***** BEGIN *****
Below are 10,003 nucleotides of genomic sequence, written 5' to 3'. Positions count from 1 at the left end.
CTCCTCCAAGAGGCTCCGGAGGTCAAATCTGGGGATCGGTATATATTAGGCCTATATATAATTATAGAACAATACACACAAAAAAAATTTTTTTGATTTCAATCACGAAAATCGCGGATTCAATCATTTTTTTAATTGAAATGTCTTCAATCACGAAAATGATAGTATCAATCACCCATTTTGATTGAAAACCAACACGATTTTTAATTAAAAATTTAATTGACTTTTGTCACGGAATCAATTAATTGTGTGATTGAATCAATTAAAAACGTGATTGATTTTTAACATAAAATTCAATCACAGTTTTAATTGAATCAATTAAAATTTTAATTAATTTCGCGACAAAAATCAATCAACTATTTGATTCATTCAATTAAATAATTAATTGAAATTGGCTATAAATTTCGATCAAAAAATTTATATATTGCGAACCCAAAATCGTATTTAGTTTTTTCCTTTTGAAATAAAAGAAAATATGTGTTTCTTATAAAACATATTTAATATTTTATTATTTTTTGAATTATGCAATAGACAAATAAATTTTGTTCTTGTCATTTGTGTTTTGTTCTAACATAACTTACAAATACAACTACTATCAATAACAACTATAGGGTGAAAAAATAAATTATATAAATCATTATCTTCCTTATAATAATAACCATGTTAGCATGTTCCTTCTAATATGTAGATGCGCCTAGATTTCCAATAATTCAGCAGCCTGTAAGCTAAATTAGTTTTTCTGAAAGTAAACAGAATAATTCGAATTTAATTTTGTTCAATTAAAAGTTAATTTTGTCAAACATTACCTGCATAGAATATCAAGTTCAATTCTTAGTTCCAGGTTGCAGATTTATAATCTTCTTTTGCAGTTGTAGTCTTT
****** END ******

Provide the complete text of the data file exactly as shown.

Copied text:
Below are 10,003 nucleotides of genomic sequence, written 5' to 3'. Positions count from 1 at the left end.
CTCCTCCAAGAGGCTCCGGAGGTCAAATCTGGGGATCGGTATATATTAGGCCTATATATAATTATAGAACAATACACACAAAAAAAATTTTTTTGATTTCAATCACGAAAATCGCGGATTCAATCATTTTTTTAATTGAAATGTCTTCAATCACGAAAATGATAGTATCAATCACCCATTTTGATTGAAAACCAACACGATTTTTAATTAAAAATTTAATTGACTTTTGTCACGGAATCAATTAATTGTGTGATTGAATCAATTAAAAACGTGATTGATTTTTAACATAAAATTCAATCACAGTTTTAATTGAATCAATTAAAATTTTAATTAATTTCGCGACAAAAATCAATCAACTATTTGATTCATTCAATTAAATAATTAATTGAAATTGGCTATAAATTTCGATCAAAAAATTTATATATTGCGAACCCAAAATCGTATTTAGTTTTTTCCTTTTGAAATAAAAGAAAATATGTGTTTCTTATAAAACATATTTAATATTTTATTATTTTTTGAATTATGCAATAGACAAATAAATTTTGTTCTTGTCATTTGTGTTTTGTTCTAACATAACTTACAAATACAACTACTATCAATAACAACTATAGGGTGAAAAAATAAATTATATAAATCATTATCTTCCTTATAATAATAACCATGTTAGCATGTTCCTTCTAATATGTAGATGCGCCTAGATTTCCAATAATTCAGCAGCCTGTAAGCTAAATTAGTTTTTCTGAAAGTAAACAGAATAATTCGAATTTAATTTTGTTCAATTAAAAGTTAATTTTGTCAAACATTACCTGCATAGAATATCAAGTTCAATTCTTAGTTCCAGGTTGCAGATTTATAATCTTCTTTTGCAGTTGTAGTCTTT